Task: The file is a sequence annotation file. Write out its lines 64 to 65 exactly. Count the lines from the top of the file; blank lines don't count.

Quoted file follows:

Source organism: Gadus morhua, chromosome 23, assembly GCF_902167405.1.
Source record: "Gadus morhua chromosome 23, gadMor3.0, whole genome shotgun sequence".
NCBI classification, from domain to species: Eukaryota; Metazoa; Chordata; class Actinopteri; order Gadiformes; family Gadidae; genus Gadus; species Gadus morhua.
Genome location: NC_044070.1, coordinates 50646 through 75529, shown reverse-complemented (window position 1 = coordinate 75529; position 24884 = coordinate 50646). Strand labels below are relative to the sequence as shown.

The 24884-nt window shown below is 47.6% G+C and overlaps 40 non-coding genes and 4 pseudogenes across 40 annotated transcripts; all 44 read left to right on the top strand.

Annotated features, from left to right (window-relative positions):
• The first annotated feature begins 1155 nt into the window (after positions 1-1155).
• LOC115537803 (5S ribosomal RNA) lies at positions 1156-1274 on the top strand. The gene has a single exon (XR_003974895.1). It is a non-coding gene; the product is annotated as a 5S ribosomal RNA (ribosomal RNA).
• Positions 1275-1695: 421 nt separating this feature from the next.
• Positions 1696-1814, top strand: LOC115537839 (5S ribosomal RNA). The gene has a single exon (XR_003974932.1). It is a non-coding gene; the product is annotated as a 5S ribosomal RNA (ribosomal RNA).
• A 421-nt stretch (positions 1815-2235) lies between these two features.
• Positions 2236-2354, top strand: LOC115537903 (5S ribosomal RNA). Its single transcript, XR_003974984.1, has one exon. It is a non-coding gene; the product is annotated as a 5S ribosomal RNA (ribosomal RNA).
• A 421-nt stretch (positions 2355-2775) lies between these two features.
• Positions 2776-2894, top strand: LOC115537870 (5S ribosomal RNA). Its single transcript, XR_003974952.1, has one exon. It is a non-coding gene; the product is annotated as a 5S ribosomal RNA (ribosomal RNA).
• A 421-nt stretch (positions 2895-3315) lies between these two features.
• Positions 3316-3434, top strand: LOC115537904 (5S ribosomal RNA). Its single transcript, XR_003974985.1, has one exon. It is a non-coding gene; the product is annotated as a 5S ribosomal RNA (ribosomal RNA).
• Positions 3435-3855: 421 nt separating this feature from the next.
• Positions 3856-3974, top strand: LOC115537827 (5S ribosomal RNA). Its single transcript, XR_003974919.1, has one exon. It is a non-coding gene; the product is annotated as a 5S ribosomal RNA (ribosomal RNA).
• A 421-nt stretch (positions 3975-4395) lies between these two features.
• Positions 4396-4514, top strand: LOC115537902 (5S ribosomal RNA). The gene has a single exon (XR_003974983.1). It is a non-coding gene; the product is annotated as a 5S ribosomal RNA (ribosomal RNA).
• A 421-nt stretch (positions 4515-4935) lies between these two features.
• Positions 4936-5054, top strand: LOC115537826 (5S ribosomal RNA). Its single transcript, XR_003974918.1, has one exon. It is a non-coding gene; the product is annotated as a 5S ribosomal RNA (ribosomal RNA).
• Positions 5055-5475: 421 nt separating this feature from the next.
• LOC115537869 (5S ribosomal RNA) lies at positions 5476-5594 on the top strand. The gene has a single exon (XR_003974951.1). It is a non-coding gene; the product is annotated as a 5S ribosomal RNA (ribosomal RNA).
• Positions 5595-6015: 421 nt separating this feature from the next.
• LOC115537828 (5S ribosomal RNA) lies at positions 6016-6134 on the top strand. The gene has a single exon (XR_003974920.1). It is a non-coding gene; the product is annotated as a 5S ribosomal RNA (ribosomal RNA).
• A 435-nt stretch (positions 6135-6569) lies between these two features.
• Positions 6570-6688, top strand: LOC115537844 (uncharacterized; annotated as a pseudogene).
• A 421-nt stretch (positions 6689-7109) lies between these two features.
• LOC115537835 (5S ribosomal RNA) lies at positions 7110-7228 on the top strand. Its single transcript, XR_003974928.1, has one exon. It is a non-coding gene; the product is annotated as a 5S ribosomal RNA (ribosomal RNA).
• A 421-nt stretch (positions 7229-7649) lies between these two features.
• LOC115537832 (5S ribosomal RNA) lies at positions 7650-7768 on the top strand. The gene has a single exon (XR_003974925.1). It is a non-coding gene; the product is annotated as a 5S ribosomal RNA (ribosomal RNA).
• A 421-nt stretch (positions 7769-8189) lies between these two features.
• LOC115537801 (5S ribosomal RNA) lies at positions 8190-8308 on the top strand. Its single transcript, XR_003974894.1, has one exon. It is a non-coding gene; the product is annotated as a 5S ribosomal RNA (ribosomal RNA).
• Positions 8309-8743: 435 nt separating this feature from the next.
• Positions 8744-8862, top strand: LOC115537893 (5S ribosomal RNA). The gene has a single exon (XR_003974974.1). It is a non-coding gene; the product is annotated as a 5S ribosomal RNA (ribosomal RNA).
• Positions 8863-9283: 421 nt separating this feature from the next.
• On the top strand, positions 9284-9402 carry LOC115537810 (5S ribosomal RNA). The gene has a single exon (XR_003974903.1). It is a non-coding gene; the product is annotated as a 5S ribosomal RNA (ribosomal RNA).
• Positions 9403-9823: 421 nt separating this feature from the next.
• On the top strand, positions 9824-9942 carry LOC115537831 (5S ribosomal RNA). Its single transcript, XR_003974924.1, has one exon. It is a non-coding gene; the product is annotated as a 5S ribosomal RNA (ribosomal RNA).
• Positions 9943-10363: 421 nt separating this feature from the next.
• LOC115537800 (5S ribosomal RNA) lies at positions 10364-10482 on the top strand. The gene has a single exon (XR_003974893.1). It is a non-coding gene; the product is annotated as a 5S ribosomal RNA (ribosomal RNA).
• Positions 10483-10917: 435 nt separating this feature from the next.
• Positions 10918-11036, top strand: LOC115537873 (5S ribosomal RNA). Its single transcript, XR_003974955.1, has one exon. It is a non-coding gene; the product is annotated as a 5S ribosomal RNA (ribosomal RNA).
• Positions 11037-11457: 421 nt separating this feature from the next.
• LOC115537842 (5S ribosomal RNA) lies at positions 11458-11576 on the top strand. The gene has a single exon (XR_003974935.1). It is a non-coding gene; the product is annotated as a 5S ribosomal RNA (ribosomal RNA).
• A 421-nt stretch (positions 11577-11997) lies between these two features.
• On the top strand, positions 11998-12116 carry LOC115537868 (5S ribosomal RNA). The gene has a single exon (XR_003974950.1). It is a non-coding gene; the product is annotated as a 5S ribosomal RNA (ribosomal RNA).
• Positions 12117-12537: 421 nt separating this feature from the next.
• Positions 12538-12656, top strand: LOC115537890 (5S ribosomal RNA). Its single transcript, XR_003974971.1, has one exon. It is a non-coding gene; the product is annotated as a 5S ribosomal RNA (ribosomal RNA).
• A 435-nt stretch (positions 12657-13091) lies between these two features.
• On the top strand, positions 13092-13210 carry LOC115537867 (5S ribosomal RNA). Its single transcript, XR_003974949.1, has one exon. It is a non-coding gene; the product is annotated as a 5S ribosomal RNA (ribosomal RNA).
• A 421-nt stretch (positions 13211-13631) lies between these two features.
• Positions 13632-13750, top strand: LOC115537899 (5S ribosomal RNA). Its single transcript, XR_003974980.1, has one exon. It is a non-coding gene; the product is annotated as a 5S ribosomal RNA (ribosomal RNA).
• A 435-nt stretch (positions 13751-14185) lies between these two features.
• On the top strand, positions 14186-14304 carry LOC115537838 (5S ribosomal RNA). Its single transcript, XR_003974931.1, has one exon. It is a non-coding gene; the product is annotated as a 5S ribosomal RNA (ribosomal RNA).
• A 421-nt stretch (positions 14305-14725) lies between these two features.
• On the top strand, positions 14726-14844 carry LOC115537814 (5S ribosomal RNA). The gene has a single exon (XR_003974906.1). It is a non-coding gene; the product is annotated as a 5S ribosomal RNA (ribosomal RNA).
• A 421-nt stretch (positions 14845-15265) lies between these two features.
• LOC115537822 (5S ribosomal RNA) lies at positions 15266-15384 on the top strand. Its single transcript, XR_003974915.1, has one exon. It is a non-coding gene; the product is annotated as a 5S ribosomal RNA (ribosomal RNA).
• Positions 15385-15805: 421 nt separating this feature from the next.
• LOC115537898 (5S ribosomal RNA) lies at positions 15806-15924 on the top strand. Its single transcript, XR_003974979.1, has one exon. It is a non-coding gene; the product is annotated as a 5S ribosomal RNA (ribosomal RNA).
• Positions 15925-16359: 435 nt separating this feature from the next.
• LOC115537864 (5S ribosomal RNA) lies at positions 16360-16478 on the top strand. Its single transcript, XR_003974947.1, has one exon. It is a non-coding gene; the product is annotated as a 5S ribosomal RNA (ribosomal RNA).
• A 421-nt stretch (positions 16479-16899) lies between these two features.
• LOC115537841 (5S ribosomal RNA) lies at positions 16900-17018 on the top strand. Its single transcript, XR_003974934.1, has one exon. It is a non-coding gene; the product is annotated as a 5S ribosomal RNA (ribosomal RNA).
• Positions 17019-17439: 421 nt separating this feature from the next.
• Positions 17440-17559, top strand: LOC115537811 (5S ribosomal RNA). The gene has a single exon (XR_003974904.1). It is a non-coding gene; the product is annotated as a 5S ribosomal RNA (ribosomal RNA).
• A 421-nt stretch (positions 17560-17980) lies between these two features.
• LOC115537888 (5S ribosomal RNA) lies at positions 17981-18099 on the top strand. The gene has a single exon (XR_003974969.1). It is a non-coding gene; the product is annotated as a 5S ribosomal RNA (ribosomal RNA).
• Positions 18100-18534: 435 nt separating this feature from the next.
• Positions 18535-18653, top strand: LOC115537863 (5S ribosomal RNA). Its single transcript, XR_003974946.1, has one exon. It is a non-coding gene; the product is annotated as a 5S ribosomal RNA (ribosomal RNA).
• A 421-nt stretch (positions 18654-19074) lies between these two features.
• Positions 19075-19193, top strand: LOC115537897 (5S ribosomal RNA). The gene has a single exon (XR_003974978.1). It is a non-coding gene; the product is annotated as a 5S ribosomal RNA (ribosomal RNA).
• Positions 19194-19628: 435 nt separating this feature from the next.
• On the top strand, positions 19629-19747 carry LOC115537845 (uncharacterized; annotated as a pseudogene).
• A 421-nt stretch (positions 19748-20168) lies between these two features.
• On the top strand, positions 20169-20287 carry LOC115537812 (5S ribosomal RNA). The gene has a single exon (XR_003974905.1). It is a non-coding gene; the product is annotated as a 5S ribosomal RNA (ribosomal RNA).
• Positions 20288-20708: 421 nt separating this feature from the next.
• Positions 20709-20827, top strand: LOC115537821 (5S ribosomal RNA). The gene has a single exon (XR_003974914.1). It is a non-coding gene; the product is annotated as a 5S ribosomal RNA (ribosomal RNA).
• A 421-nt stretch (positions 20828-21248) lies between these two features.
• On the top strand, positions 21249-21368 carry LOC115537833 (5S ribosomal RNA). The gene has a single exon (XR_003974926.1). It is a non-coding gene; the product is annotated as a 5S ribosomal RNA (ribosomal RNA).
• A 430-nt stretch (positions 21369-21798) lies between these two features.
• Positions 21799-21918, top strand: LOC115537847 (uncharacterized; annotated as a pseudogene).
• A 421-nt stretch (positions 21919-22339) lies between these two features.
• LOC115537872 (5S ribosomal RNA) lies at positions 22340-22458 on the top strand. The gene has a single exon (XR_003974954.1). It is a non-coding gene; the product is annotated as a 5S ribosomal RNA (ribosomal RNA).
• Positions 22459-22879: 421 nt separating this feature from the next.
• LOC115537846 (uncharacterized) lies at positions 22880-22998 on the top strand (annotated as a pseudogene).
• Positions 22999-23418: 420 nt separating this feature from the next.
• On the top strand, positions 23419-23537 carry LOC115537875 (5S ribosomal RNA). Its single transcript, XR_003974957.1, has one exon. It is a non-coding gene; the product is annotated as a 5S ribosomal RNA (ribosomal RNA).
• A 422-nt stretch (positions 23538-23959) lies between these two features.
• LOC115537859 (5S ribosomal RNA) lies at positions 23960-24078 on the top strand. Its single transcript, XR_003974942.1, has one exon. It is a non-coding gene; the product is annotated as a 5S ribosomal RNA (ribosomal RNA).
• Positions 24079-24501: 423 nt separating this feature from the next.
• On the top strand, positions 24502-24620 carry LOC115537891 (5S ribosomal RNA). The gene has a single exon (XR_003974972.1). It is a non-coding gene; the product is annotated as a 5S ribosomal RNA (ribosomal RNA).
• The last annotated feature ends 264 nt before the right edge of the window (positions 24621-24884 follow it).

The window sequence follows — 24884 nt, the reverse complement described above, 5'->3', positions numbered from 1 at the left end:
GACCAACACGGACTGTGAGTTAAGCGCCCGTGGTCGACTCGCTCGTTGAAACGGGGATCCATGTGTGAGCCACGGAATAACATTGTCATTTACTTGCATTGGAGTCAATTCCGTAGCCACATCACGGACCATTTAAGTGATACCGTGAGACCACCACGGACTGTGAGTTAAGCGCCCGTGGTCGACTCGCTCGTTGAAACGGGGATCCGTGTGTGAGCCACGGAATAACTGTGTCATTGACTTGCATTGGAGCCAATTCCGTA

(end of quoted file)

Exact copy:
• LOC115537864 (5S ribosomal RNA) lies at positions 16360-16478 on the top strand. Its single transcript, XR_003974947.1, has one exon. It is a non-coding gene; the product is annotated as a 5S ribosomal RNA (ribosomal RNA).
• A 421-nt stretch (positions 16479-16899) lies between these two features.